The Virtual Window Interactive
Design by Erik Loyer
Anne Friedberg, Steve Anderson and I ran into an interesting quandary as the design of this project was underway. Once we had settled upon creating a kind of "playset" in which users could experiment with combining elements of a variety of window-mediated viewing experiences, our attention turned to exactly which elements the user would be able to combine. Instinctively, it seemed correct to separate content from dimension and dimension from form, so that it would be possible, for example, to take the image content from a silent film and slip it into a stained glass window, or to apply a Cinemascope aspect ratio to a portrait set in the frame of a digital TV.
The technique I came up with for handling the various visual presentations included a "frame" image that included the borders of the screen or window being shown, a mask that fixed the dimensions of the visual content to a particular shape and aspect ratio, and the visual content itself, whether still or moving. Of course, some of the formats we included, like cinema or painting, were quite forgiving of aspect ratio changes, as their rectangular borders could be easily stretched and sized while still remaining recognizable. Other formats, like the French window or mobile phone, would quickly reveal the digital artifice of the endeavor if stretched to fit uncommon dimensions.
We struggled for a while over how to address this issue, knowing that simply distorting our framing imagery to fit any possible aspect ratio would look silly, but not wanting to close off options for the user. After all, even combinations that might appear ridiculous could ultimately contribute to driving home the point of the piece's interactivity: to allow the user to enact the fluidity of the concept of "window" as it has manifested itself across eras.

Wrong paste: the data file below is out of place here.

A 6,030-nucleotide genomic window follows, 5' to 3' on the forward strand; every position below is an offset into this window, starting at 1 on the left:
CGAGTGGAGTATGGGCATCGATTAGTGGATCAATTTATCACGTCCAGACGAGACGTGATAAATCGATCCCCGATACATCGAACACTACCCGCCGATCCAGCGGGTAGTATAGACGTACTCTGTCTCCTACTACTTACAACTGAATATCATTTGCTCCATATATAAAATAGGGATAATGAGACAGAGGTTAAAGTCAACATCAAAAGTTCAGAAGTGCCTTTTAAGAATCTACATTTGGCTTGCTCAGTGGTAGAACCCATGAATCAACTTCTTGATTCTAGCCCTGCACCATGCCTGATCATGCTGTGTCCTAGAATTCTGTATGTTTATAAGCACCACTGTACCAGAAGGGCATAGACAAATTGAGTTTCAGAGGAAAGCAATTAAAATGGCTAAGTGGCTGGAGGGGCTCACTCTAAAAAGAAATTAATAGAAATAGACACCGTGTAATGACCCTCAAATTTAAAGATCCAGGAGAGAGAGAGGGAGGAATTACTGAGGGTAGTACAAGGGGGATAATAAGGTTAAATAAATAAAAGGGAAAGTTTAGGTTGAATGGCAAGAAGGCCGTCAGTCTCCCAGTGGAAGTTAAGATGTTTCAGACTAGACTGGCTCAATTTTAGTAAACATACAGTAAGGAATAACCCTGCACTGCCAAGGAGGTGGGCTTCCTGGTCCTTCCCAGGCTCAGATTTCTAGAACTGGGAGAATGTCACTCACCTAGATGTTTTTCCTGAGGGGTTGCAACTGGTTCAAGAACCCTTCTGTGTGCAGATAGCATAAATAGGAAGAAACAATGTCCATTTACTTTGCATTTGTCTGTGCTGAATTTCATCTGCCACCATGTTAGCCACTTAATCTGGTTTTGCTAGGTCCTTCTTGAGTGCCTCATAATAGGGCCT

In the case of the mobile phone, I tried to preserve those options for the user by designing a "generic mobile device" setting that would admit some degree of stretching and sizing, while still appearing to be hand-held. The idea was to simply put a giant silhouette of a hand behind the image content, thereby giving the proper sense of scale without attempting to render a particular device. The attempt failed miserably; the image didn't relate to the hand in any understandable way, and neither had anything to do with to any mobile device experience now extant.
Frustrated, I ended up scanning my hand holding my own cell phone and using that as the basis for the image. The result was much more compelling; the image captured the nuances of the contact between palm and device, the specificity of which immediately put to rest any thought of stretching the image to accommodate multiple aspect ratios. While such play would have boasted of the malleability of the digital, it would also have betrayed the grounding in physicality that is so critical to Anne's argument. Tracing the historical incarnations of the window from physical to digital is on the one hand an exercise in conceptual fluidity, but perhaps more important is the way in Anne's work celebrates the specific, painstaking design of visual experience as it has evolved over time.